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Touch of Love to get Los Angeles Screening!

Yes, you read that title right. This short film has had some solid screenings locally: Balticon in May of 2015, the Independent Women Minority Filmmaker showcase in August of 2015, and most recently, this May 2016, at the Reel Independent Women showcase in Baltimore. I am so excited. I received a phone call yesterday letting me know that “Touch of Love” has been accepted to Shriekfest 2016.
Shriekfest Horror Film Festival is a film festival specializing in the horror genre. Founded in July 2001, it is the oldest continually running genre festival in Los Angeles, California. This year’s festival will be held at Raleigh Studios, located at 5300 Melrose in Hollywood, CA. Shriekfest will take place on October 6-9th, 2016.
tol-poster_shriekfest

“The Beacon and the Coward” is Published by Apex magazine (@apexmag)! Now for the real #history

I’m very proud to announce that my short story, “The Beacon and the Coward” is up at Apex Magazine: http://www.apex-magazine.com/the-beacon-and-the-coward/

This is a post-Civil War steampunk story loosely based on the first all-Black lifesaving station on Pea Island in the Carolinas, and of their most famous rescue. I have so much respect for these men of the Revenue Cutter Service (now the United States Coast Guard) and for what they accomplished. The original story is one of those tales where writers would have a difficult time retelling it because it was so amazing, no one would believe it. Truth IS stranger (and in this case, I think better) than fiction.  Read the fiction; read the ACTUAL history below.

Pea Island Station and her crew. Keeper Etheridge is on the far left.

Pea Island Station and her crew. Keeper Etheridge is on the far left.

 

Captain Richard Etheridge became the first African-American to command a Life-Saving station when the Service appointed him as the keeper of the Pea Island Life-Saving Station in North Carolina in 1880. The Revenue Cutter Service officer who recommended his appointment, First Lieutenant Charles F. Shoemaker, noted that Etheridge was “one of the best surfmen on this part of the coast of North Carolina.” Soon after Etheridge’s appointment, the station burned down. Determined to execute his duties with expert commitment, Etheridge supervised the construction of a new station on the original site. He also developed rigorous lifesaving drills that enabled his crew to tackle all lifesaving tasks. His station earned the reputation of “one of the tautest on the Carolina Coast,” with its keeper well-known as one of the most courageous and ingenious lifesavers in the Service.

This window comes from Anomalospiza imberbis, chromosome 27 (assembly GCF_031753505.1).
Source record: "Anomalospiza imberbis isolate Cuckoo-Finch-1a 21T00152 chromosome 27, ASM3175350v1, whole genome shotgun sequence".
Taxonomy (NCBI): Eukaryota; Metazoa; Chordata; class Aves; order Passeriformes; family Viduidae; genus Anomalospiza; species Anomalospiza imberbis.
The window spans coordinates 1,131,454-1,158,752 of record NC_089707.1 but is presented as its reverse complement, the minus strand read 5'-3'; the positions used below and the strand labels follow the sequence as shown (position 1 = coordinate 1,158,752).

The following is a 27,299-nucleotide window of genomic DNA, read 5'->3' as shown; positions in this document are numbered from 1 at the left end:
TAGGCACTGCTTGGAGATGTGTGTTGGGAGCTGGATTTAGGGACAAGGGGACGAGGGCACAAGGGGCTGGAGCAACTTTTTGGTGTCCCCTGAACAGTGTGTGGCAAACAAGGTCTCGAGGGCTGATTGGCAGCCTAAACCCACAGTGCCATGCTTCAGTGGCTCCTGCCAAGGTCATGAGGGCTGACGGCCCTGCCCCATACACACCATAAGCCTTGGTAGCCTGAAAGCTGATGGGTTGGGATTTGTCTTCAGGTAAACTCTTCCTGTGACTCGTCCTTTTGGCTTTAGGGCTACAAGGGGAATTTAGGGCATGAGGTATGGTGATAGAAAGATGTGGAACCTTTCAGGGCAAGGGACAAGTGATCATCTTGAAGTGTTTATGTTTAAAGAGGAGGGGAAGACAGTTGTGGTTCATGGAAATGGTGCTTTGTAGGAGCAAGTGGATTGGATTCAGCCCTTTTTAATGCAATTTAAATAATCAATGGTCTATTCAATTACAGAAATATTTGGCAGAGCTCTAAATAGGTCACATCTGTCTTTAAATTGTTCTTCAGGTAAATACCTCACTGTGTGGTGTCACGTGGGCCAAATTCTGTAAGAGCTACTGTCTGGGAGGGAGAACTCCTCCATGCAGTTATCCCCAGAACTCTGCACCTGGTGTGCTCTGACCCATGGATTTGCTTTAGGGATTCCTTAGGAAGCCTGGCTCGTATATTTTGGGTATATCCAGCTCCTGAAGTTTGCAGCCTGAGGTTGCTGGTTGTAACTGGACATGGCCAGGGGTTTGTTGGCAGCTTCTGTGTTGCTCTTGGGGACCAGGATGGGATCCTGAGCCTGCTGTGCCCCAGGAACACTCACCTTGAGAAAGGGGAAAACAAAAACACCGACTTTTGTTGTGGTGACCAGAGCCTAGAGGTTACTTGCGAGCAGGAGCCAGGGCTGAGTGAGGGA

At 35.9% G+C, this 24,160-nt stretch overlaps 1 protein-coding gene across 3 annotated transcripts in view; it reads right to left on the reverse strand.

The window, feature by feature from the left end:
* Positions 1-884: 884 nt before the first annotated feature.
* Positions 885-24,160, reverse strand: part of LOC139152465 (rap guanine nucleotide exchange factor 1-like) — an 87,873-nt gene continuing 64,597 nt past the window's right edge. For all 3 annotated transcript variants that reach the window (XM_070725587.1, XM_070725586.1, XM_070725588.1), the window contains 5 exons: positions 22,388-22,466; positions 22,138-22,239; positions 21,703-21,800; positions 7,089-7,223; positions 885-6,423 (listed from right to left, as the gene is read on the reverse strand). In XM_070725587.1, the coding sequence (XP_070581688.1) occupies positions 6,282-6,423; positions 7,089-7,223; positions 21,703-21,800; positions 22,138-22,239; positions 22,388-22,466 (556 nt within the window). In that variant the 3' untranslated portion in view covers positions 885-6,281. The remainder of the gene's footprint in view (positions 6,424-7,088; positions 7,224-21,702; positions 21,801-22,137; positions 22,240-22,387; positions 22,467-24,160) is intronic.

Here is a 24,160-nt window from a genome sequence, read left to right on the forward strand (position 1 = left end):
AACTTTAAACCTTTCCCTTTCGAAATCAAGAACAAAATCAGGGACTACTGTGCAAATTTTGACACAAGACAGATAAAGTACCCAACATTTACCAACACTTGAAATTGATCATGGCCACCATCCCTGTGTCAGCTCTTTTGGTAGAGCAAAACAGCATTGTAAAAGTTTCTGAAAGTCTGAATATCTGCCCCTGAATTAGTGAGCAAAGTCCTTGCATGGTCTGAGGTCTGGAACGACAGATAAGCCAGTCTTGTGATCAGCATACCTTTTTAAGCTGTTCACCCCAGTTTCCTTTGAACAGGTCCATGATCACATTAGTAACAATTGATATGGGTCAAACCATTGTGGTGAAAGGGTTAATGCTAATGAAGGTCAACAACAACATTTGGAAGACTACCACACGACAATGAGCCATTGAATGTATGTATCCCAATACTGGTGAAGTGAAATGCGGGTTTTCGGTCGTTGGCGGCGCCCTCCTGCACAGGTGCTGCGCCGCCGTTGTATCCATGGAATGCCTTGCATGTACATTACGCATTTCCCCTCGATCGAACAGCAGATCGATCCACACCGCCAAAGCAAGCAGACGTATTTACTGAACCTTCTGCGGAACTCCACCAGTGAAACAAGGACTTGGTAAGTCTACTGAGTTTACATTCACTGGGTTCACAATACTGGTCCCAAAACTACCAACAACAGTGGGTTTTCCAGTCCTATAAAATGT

On 11 October 1896, Etheridge’s rigorous training drills proved to be invaluable. The three-masted schooner, the E.S. Newman, was caught in a terrifying storm.  En route from Providence, Rhode Island to Norfolk, Virginia, the vessel was blown 100 miles south off course and came ashore on the beach two miles south of the Pea Island station.  The storm was so severe that Etheridge had suspended normal beach patrols that day.  But the alert eyes of surfman Theodore Meekins saw the first distress flare and he immediately notified Etheridge.  Etheridge gathered his crew and launched the surfboat.  Battling the strong tide and sweeping currents, the dedicated lifesavers struggled to make their way to a point opposite the schooner, only to find there was no dry land.  The daring, quick-witted Etheridge tied two of his strongest surfmen together and connected them to shore by a long line. They fought their way through the roaring breakers and finally reached the schooner.  The seemingly inexhaustible Pea Island crewmembers journeyed through the perilous waters ten times [emphasis added] and rescued the entire crew of the E.S. Newman.  For this rescue the crew, including Etheridge, were recently awarded the Gold Lifesaving Medal by the Coast Guard.